The U.S. Department of Health & Human Services, Administration for Children & Families operates a Parent Hotline for parents of unaccompanied children in the Office of Refugee Resettlement (ORR). Seven days per week from 9:00 am – 9:00 pm ET, the hotline is for parents seeking to locate their children in ORR care: 1-800-203-7001. See the ORR webpage for more information: http://1.usa.gov/1shZKci
The U.S. Office Health and Human Services recognizes August as National Immunization Awareness Month. For further information, social media announcements and banners, toolkits, and other resources you or your organization can use to raise awareness, please visit Healthfinder.gov: http://1.usa.gov/1shPCAb, CDC: http://1.usa.gov/X2ycOx and the National Public Health Information Coalition: http://bit.ly/1sdKdgY.
Providers of pharmacy, podiatry, optometry, and dentistry (PPOD) are well positioned to advise and educate patients about diabetes control and prevention. They may be the first to see a person with or at risk for diabetes.
The National Diabetes Education Program presents a free webinar to learn about a new toolkit for PPOD practitioners. The toolkit was developed to show how healthcare professionals can work collaboratively in their communities to promote better health outcomes. Working Together to Manage Diabetes: Tools and Strategies for Pharmacy, Podiatry, Optometry, and Dentistry will be presented August 18, 2014, 12:00 pm and 8:00 pm ET; and September 8, 2014, at noon ET. Register here: http://bit.ly/1kIIPRe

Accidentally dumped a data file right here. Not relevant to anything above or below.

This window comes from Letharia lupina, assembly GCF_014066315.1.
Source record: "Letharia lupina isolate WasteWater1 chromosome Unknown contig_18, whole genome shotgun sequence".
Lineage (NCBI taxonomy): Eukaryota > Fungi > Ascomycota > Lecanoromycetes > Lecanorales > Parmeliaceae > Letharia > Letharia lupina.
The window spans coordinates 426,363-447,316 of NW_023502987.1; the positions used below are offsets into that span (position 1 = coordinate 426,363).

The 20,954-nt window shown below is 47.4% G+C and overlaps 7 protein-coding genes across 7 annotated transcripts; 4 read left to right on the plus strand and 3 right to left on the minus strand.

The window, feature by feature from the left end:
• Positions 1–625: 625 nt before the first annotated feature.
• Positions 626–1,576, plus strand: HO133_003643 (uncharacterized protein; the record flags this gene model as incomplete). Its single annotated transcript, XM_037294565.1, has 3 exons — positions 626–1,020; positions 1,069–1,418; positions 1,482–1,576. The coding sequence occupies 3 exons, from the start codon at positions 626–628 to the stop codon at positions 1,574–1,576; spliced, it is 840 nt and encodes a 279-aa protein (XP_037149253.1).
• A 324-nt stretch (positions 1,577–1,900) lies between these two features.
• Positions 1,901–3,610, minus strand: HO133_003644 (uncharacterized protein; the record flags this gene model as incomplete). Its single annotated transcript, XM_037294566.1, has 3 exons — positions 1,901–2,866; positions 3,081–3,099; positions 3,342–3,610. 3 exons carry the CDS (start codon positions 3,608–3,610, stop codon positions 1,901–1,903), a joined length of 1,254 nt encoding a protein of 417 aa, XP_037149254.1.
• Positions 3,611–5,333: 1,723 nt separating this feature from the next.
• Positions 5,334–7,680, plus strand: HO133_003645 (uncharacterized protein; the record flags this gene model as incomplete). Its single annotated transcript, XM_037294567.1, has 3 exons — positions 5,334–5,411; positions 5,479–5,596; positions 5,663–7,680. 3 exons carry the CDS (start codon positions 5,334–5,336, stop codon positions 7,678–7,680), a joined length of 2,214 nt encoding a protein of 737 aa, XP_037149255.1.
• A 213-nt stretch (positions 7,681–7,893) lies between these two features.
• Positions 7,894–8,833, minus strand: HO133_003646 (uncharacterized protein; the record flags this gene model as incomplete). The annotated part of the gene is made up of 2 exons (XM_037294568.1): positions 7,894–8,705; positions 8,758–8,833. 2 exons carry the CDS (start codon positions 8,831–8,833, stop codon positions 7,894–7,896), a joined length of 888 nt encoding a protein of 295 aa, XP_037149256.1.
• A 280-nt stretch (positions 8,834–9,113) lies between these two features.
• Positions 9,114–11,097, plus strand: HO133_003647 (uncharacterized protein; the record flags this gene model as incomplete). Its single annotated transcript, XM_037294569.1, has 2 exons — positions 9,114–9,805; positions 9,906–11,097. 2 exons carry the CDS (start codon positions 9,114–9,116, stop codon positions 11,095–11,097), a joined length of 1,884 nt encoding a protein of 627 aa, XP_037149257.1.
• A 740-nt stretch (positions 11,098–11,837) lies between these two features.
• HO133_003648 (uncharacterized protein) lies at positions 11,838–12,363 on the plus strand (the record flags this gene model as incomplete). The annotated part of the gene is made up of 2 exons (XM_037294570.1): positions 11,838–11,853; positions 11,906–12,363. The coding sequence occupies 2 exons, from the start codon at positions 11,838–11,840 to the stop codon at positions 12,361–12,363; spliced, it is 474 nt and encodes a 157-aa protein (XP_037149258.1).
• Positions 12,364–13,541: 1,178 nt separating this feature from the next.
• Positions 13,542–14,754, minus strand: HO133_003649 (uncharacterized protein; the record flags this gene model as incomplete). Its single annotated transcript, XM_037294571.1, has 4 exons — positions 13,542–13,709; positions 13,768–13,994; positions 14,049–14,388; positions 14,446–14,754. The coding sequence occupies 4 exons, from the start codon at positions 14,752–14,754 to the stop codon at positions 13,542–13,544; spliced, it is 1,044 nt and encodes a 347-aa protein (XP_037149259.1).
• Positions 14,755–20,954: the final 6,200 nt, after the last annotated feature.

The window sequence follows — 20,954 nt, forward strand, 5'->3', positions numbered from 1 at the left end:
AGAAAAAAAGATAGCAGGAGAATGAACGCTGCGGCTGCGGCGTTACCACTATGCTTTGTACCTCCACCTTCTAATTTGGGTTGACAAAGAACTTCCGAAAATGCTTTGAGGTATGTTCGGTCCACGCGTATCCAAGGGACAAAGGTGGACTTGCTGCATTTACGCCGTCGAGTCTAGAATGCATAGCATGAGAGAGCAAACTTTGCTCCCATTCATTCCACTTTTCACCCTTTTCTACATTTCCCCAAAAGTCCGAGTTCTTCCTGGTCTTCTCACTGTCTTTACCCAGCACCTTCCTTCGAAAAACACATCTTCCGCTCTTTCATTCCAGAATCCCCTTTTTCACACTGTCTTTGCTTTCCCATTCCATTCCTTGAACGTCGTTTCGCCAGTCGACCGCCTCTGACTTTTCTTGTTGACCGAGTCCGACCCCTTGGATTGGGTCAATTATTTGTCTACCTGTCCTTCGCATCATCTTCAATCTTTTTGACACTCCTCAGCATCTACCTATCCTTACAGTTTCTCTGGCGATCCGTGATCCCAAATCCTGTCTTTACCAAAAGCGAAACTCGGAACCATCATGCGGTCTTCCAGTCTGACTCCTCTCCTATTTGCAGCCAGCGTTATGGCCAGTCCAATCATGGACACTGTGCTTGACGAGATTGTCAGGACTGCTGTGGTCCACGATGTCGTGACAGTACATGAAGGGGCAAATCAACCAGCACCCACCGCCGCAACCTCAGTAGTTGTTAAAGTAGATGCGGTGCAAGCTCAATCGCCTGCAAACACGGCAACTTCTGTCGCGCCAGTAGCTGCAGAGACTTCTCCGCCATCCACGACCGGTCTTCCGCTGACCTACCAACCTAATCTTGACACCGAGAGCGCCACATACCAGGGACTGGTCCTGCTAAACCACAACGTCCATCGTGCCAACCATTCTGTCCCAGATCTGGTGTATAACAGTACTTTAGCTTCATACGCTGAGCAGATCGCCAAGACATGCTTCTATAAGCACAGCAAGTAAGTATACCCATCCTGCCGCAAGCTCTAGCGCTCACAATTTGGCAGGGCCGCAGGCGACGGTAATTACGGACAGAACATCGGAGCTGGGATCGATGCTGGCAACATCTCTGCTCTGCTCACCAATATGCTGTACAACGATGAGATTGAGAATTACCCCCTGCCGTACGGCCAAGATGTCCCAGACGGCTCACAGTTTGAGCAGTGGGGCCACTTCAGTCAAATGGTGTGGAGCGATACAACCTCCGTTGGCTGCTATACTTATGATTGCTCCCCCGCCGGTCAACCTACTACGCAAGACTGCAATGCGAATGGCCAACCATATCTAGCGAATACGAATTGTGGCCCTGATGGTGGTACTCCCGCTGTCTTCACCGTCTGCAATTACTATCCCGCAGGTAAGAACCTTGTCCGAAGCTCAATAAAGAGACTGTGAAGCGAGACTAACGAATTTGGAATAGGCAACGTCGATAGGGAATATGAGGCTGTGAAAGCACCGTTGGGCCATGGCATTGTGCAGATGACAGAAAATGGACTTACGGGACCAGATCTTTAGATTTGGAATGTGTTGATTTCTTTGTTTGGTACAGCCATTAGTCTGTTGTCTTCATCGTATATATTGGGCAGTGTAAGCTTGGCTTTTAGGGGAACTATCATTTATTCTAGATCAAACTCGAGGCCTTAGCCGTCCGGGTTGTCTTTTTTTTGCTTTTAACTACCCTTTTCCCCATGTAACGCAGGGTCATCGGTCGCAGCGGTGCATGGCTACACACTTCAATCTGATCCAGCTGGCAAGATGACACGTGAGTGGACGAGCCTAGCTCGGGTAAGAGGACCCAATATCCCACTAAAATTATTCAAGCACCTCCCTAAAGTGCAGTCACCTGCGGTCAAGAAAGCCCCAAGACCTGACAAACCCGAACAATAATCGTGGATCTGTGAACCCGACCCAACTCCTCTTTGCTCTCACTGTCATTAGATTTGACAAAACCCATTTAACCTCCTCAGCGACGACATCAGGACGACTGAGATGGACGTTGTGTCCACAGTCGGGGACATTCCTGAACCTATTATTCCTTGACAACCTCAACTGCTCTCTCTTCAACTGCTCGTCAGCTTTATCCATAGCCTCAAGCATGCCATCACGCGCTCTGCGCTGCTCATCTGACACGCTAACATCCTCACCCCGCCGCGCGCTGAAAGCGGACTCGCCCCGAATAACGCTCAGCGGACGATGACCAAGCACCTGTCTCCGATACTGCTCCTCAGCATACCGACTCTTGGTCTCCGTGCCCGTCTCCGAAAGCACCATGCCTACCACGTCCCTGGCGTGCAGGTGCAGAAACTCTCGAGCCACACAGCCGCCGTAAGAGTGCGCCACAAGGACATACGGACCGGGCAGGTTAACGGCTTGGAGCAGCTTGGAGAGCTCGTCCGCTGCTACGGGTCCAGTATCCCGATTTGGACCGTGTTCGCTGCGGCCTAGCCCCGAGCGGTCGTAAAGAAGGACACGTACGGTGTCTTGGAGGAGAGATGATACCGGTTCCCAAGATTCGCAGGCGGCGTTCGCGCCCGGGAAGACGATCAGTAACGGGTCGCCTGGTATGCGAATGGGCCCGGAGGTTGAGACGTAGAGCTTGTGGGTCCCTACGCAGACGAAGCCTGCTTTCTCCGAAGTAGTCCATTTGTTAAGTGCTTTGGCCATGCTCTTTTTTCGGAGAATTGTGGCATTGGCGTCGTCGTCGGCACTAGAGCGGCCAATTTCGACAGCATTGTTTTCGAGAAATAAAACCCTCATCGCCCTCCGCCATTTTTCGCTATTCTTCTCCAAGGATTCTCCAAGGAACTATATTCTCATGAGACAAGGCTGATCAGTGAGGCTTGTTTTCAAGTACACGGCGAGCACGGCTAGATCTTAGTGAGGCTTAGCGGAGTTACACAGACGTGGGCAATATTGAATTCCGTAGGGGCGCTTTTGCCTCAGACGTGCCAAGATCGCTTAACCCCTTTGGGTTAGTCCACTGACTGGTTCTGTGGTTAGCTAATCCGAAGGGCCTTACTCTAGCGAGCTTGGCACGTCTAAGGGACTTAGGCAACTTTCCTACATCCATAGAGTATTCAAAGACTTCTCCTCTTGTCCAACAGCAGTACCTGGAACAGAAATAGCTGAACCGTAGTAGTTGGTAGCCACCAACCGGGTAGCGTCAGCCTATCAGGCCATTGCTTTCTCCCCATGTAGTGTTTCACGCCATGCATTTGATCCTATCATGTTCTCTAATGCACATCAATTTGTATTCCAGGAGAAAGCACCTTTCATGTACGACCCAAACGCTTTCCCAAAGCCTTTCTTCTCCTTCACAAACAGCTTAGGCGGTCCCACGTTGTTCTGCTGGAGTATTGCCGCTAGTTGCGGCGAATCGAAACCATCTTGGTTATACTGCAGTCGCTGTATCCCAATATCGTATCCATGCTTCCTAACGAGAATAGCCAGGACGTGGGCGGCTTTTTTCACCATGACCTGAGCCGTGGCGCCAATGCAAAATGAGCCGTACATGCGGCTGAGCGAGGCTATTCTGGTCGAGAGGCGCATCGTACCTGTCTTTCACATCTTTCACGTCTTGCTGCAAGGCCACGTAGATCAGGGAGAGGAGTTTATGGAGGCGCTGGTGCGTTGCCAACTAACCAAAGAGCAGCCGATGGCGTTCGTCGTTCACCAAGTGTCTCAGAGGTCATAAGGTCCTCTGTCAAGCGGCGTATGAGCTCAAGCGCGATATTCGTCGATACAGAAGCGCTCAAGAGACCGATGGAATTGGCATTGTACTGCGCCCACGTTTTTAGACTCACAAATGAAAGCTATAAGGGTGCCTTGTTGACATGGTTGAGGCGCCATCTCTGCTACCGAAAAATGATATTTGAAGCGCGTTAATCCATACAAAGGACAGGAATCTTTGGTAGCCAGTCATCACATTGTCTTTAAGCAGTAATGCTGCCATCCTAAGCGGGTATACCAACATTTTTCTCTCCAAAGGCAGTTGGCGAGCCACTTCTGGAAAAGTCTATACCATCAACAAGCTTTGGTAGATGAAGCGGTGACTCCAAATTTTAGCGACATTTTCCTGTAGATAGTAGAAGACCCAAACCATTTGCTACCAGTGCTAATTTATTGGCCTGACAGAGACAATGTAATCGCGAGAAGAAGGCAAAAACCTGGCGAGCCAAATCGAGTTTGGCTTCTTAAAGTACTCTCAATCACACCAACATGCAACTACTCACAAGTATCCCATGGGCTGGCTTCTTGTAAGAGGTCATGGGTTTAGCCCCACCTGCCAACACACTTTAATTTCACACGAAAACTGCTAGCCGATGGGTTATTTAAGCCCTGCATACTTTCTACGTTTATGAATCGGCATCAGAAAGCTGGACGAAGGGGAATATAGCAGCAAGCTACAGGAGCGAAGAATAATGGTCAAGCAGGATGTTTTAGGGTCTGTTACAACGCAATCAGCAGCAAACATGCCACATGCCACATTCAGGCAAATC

Each year, more than 54,000 people lose their lives to violence. In addition to the tremendous physical and emotional toll, violence has substantial medical, lost productivity, and other costs. In 2000, these totaled more than $70 billion in the United States. The figure grows when we add criminal justice system costs, social services, and other expenses.
To help prevent violence, the CDC has released a free online training course, Principles of Prevention. The training teaches the key concepts of primary prevention, public health approach, and social-ecological model, and offers CDC approved continuing education credits. Participants complete interactive exercises to learn to help prevent five types of violence: child abuse and neglect, intimate partner violence, sexual violence, suicide, and youth violence.
Principles of Prevention: http://1.usa.gov/1xLqmni